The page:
Portrait of Haley Fortier, Boston, Massachusetts, USA

Haley Fortier
Boston, Massachusetts, USA


That the menu’s cheese and charcuterie section at Fenway wine bar nathálie is titled ‘Tits and Ass’ neatly flags the signature style of its owner, maverick sommelier Haley Fortier. While a passionate, ceiling-busting champion of natural, sustainable, small-production and especially female winemakers, Haley has also striven to de-pedestal oenophilia – “it’s just juice, bottled” – in her mission to bring a challenging but chill wine bar scene to Boston.

“I’ve always loved those intimate, darkly lit, sexy spaces I’d find visiting New York,” says the Woodsville, New Hampshire native, “And we had nothing like that  here.” Her first response was to open haley.henry in the financial district’s Downtown Crossing area in 2016, with nathálie’s launch following two years later. Each has a distinct food concept and regularly changing wine list, but both share a core formula of elevated, simple dishes and an adventurous wine list made accessible by a policy of opening any bottle for a two-glass commitment. And as her businesses’ stack of awards and accolades – not to mention numerous other recently opened wine bars in the city – attest, the exuberant irreverence of her presentation compromises neither quality nor ambition.

With both establishments Haley has relished the opportunity to “be part of the blueprint of a new vision for a neighbourhood”, and carved a refreshing niche in the new cultural offerings major redevelopment projects in both Downtown Crossing and Fenway have realised over the last decade. “Fenway has much more of a community feel now. Fenway Park” – the world’s oldest baseball stadium and home of Boston’s beloved Red Sox – “is just down the street, so naturally sports bars are still big. Alongside that, lots of new independent stores have opened, and the beautiful old Landmark Center is now home to the Time Out market” – a high-end food hall showcasing local purveyors from established restaurants to craft breweries to artisan gelaterias.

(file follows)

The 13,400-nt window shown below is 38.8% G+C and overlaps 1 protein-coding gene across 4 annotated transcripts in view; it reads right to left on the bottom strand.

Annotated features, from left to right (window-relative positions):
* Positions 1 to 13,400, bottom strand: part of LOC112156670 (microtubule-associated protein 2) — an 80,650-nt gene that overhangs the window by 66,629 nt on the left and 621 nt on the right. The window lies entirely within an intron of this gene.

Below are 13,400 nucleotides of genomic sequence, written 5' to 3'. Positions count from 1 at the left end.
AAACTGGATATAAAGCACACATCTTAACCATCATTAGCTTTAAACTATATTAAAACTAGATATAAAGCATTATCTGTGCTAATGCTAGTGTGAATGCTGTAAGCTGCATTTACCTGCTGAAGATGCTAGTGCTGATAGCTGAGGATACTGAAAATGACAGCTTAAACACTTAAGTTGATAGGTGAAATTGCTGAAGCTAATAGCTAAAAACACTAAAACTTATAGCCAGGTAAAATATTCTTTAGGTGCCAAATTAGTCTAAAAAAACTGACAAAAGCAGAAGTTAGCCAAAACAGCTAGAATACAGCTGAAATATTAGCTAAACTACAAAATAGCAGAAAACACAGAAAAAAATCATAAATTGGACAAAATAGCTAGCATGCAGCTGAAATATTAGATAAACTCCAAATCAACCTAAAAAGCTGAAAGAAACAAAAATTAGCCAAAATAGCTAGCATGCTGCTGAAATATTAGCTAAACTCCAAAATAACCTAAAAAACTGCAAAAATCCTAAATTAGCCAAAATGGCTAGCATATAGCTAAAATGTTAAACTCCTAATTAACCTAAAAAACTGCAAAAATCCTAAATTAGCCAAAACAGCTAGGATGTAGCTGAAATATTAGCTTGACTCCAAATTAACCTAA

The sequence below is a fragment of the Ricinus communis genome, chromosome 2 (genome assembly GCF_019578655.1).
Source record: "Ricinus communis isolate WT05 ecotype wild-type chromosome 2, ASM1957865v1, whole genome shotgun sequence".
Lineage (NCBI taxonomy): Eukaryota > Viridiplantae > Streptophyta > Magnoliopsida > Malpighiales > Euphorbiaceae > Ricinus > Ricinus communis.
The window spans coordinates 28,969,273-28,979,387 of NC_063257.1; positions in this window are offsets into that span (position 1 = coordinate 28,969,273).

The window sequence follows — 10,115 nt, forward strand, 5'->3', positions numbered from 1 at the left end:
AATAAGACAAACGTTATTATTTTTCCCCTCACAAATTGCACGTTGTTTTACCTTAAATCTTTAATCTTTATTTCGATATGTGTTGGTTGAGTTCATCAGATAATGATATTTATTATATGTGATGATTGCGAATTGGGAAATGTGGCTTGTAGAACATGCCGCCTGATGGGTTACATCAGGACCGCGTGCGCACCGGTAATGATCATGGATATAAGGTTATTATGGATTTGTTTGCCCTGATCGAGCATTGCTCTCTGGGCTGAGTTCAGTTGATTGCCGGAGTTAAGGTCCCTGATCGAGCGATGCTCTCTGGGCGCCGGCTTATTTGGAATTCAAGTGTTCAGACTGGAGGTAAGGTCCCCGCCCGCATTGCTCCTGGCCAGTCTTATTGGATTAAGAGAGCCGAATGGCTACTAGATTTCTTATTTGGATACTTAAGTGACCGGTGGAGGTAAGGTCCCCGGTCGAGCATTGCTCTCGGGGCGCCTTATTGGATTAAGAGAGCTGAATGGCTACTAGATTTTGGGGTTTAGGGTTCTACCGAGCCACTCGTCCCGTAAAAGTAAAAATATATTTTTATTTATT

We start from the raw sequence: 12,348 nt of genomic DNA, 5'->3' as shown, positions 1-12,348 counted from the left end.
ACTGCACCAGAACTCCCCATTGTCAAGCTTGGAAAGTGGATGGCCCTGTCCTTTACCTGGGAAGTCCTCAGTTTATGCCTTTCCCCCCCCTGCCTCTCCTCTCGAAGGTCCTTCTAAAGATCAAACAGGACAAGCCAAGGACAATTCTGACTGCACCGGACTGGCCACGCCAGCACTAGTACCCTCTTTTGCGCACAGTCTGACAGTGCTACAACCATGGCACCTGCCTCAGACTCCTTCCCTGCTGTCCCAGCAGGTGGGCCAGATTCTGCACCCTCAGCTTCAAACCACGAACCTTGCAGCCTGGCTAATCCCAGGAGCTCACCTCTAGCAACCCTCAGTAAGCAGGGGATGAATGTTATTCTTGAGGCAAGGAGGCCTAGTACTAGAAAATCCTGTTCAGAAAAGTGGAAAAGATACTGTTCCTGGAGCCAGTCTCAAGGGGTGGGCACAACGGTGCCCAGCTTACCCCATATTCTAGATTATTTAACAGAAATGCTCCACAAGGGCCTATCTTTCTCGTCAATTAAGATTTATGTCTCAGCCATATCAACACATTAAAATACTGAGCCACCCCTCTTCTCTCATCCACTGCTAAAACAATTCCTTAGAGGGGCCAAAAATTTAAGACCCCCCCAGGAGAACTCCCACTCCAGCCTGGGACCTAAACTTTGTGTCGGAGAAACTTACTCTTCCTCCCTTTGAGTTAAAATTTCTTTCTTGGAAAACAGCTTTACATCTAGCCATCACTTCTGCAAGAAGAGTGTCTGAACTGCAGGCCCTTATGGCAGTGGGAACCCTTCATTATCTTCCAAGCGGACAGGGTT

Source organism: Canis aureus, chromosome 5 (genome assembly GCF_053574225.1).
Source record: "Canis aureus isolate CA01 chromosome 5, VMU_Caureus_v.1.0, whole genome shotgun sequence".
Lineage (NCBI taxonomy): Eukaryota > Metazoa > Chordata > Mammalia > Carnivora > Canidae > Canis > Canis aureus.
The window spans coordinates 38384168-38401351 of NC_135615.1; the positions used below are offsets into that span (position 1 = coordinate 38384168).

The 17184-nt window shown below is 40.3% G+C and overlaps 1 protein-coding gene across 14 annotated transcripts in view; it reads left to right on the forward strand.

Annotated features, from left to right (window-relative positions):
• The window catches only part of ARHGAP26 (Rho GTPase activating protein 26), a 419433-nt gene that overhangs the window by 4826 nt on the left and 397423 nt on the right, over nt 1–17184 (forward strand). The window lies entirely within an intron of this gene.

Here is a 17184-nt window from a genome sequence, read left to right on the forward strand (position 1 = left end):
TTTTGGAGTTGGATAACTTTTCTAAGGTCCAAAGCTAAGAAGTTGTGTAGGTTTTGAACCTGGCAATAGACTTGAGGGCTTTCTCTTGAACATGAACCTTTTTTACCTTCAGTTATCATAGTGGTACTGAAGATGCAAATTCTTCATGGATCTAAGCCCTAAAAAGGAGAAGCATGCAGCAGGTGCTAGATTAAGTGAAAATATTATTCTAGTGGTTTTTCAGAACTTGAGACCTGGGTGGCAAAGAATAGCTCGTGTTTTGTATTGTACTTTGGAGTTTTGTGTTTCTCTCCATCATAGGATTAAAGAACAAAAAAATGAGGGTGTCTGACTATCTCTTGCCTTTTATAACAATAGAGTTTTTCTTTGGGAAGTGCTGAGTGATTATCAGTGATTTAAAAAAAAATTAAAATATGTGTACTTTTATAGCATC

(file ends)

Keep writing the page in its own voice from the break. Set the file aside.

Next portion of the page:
Haley’s Fenway address has also given her a plum vantage point on the changing face of Boston’s LGBTQ+ scene, which as in so many major cities in the United States has shape-shifted with the advent of dating apps – and, arguably, increased societal integration. “The classic gay club Machine, just up the road, closed in 2020, and can you believe there are zero lesbian bars in Boston currently? But the city still has Club Café and some other gay staples, and I’ve heard there’s a new women’s space, Dani’s Queer Bar, on the way. And my general manager and I have been talking about doing a lesbian social here. I hope so. I’d love that.”

www.nathaliebar.com | www.haleyhenry.com

Photography courtesy of Haley Fortier

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